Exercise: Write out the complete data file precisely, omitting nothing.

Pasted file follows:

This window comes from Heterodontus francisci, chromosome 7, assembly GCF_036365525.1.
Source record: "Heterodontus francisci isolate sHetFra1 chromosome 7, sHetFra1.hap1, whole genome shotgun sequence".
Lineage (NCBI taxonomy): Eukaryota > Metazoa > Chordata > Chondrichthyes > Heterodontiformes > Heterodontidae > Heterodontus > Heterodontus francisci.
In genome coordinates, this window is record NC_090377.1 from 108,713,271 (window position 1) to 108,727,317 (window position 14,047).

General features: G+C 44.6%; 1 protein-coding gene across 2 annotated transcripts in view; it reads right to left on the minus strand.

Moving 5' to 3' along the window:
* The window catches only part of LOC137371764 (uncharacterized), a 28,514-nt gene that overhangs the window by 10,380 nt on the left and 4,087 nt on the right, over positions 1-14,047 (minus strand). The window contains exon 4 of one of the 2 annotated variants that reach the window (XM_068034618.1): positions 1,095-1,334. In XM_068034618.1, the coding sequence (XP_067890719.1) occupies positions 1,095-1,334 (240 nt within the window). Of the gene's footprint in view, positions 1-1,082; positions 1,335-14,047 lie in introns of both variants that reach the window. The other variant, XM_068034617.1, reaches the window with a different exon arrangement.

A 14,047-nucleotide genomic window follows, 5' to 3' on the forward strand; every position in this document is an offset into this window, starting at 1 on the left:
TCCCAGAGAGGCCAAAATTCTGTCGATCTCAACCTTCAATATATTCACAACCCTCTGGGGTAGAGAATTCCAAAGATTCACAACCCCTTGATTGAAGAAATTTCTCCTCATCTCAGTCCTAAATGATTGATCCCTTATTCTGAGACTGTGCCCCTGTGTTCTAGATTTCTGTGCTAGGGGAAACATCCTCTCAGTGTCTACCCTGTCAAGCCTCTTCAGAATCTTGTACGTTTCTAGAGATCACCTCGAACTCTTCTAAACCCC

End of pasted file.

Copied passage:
This window comes from Heterodontus francisci, chromosome 7, assembly GCF_036365525.1.
Source record: "Heterodontus francisci isolate sHetFra1 chromosome 7, sHetFra1.hap1, whole genome shotgun sequence".
Lineage (NCBI taxonomy): Eukaryota > Metazoa > Chordata > Chondrichthyes > Heterodontiformes > Heterodontidae > Heterodontus > Heterodontus francisci.
In genome coordinates, this window is record NC_090377.1 from 108,713,271 (window position 1) to 108,727,317 (window position 14,047).

General features: G+C 44.6%; 1 protein-coding gene across 2 annotated transcripts in view; it reads right to left on the minus strand.

Moving 5' to 3' along the window:
* The window catches only part of LOC137371764 (uncharacterized), a 28,514-nt gene that overhangs the window by 10,380 nt on the left and 4,087 nt on the right, over positions 1-14,047 (minus strand). The window contains exon 4 of one of the 2 annotated variants that reach the window (XM_068034618.1): positions 1,095-1,334. In XM_068034618.1, the coding sequence (XP_067890719.1) occupies positions 1,095-1,334 (240 nt within the window). Of the gene's footprint in view, positions 1-1,082; positions 1,335-14,047 lie in introns of both variants that reach the window. The other variant, XM_068034617.1, reaches the window with a different exon arrangement.

A 14,047-nucleotide genomic window follows, 5' to 3' on the forward strand; every position in this document is an offset into this window, starting at 1 on the left:
TCCCAGAGAGGCCAAAATTCTGTCGATCTCAACCTTCAATATATTCACAACCCTCTGGGGTAGAGAATTCCAAAGATTCACAACCCCTTGATTGAAGAAATTTCTCCTCATCTCAGTCCTAAATGATTGATCCCTTATTCTGAGACTGTGCCCCTGTGTTCTAGATTTCTGTGCTAGGGGAAACATCCTCTCAGTGTCTACCCTGTCAAGCCTCTTCAGAATCTTGTACGTTTCTAGAGATCACCTCGAACTCTTCTAAACCCC